How To Avoid Owing Taxes On Unemployment Insurance

One in ten Americans were jobless by the end of August; a figure that has likely remained unchanged. Consequently, millions of people are continuing to seek state and federal unemployment benefits to stay afloat during the economic crisis caused by the coronavirus pandemic. 

Unemployment may be the only thing helping American families get by right now, but they will face more troubles next year when tax season comes around. That’s because the IRS categorizes unemployment as taxable income, which means many people may see a large tax bill. 

However, if you currently receive unemployment, there are ways to avoid — or at least lower — that amount. Forbes offers tips to help you prepare for the next tax season.  

Plan Now To Prevent A Hefty Tax Bill Later

When you file for unemployment, you need to pay attention to the documents you complete because several states add federal and state tax withholdings when you enroll.

As you apply for this program, your state unemployment office may request a Form W-4V from you, an IRS file that lets you request a 10% withholding from your monthly benefit. 

However, CPA Michele Cagan warns that this flat tax may not be adequate for every recipient. “It depends how much you worked during the year, what other income streams you might have. Some people get unemployment and have side gigs or their spouse is working,” she told Forbes. “It really depends on your personal situation.”

She suggests that you check out the IRS withholding calculator to determine if your withholdings are correct. The calculator requests details from your latest pay stubs and other forms of income and your last tax return.

Once you use this tool, you might realize that a 10% tax rate on your unemployment benefits isn’t enough. In this situation, or if you chose not to have your taxes automatically deducted from your payments, paying your taxes quarterly can help you avoid a large tax bill. 

Paying your taxes every quarter has its benefits, but one significant drawback is that you have to determine your estimated payments by yourself. The IRS Form 1040-ES can help you navigate this process so you can calculate the correct amount you owe.

This strategy isn’t suitable for everyone, such as those living on a shoestring budget. And if you miscalculate your estimated taxes, the IRS will send a hefty fee. If you find yourself in this scenario, Form 2210 may be able to help you get it waived.

Ultimately, Cagan says your decision depends on your most pressing needs, particularly during the pandemic. “If you find out that you can’t pay your estimated tax and pay your rent, then don’t pay the quarterly estimate; pay your rent instead,” she noted. “The tax and penalty that you eventually might maybe have when you pay your taxes in April 2021 will be nothing compared to not paying your rent or having food to eat right now. Right now, cash is cash.”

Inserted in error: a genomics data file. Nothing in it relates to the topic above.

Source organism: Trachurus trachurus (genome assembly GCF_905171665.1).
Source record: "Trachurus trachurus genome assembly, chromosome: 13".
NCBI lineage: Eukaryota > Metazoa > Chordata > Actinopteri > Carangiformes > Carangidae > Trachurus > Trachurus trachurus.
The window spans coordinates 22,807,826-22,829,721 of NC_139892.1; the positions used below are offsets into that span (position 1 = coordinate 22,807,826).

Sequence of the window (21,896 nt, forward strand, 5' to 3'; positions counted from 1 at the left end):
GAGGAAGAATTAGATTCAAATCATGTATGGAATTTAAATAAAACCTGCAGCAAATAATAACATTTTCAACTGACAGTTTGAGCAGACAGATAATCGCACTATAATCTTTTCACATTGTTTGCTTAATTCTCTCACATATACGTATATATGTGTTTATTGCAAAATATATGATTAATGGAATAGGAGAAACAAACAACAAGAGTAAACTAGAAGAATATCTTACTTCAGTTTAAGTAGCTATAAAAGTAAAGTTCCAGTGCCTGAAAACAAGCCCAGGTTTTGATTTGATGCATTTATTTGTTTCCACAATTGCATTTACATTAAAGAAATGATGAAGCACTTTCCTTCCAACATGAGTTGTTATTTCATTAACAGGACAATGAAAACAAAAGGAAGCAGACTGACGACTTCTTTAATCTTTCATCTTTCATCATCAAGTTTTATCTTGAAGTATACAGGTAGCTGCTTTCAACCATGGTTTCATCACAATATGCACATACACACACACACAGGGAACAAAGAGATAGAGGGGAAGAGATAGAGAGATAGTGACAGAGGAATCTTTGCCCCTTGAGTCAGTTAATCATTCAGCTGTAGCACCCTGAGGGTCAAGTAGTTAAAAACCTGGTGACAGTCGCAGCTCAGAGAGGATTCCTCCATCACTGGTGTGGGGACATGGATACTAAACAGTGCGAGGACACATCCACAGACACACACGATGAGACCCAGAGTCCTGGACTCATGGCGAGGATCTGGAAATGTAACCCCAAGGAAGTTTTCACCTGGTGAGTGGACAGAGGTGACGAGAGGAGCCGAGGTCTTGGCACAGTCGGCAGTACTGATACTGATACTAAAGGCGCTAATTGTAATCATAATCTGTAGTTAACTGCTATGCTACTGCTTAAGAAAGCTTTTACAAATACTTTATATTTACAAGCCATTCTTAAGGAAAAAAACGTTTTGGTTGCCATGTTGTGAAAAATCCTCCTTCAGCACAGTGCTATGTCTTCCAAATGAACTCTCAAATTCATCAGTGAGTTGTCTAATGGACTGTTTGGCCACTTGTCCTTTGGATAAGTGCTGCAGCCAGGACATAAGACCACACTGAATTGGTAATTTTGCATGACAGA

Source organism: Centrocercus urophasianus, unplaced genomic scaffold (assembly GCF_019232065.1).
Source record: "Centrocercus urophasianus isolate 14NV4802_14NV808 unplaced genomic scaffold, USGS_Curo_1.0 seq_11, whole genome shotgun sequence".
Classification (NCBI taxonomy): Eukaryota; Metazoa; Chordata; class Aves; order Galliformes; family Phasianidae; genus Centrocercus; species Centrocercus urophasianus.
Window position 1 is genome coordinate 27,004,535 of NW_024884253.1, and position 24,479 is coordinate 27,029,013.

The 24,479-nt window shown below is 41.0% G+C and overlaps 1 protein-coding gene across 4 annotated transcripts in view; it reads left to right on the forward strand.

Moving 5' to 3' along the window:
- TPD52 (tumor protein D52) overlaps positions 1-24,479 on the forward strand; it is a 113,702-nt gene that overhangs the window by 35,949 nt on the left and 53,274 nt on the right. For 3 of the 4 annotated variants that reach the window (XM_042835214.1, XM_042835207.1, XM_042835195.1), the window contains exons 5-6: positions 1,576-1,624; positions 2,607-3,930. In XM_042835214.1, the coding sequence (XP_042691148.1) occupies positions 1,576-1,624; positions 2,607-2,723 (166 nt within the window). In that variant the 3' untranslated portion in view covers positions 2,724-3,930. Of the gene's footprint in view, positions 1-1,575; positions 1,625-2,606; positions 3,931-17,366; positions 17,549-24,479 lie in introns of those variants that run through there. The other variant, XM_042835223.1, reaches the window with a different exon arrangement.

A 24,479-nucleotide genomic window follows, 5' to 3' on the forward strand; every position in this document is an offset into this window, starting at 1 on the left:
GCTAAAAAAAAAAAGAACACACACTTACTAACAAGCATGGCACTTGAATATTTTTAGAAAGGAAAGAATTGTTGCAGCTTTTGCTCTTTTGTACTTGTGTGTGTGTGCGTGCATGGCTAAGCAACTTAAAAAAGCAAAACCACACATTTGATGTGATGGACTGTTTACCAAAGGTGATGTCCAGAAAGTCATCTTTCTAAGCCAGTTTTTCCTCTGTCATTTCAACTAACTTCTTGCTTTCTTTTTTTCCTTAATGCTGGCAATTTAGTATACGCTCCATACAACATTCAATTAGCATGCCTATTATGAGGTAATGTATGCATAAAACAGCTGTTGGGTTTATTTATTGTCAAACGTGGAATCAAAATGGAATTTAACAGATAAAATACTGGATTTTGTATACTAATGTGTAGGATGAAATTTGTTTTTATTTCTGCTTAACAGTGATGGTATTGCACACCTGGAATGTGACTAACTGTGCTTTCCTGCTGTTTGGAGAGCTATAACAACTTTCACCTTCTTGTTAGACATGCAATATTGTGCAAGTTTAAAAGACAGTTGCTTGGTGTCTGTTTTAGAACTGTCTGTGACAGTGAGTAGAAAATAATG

Lost Wages Assistance

At the beginning of August, President Trump approved an extension for supplemented unemployment insurance using funding from the Federal Emergency Management Agency (FEMA), or lost wages assistance (LWA). LWA gives recipients an extra $400 every week, though depending on the state, it can be $300. 

Recipients should give these payments additional thought because it may mean owing the IRS even more next April. The Department of Labor specifically said the federal government can tax LWA benefits. It also said that states can offer recipients the choice to have withholdings deducted automatically.

If you receive LWA payments and are unsure if it has already been taxed, look at your previous unemployment benefit statements, which you can do on your state unemployment department’s website. 

The Earned Income Tax Credit (EITC)

If you think you might owe a large amount of money to the federal government next tax season, the EITC may be able to help. This program is a tax credit for low- to middle-income earners and can lower your tax bill. And since the credit is refundable, you may even get money back from the government. 

Your income and the number of dependents you claim affect how much you receive, but it typically ranges from $538 to $6,660. According to the IRS, individuals who make less than $15,820 or couples who earn $21,710 are eligible for the EITC. Your unemployment benefits are included in this income, but you can also qualify under a separate set of requirements based on the income you’ve earned from a job. 

All of this is extremely complicated, but the IRS provides an EITC Assistant to help you determine if you can receive this benefit. In many instances, the figures you enter in the Assistant are estimates because you don’t know when you will find another job, what your new wages will be, or how much unemployment you will get. 

Cagen said, “Definitely not enough people take the EITC to begin with, and that’s because they don’t even know that they qualify. It’s still worth looking into.”

 

Source
  • Smith, Kelly Anne. “Collecting Unemployment? Take These Steps To Avoid A Tax Bill Next Year.” Forbes, Forbes Magazine, 26 Aug. 2020, www.forbes.com/sites/advisor/2020/08/26/collecting-unemployment-take-these-steps-to-avoid-a-tax-bill-next-year/.
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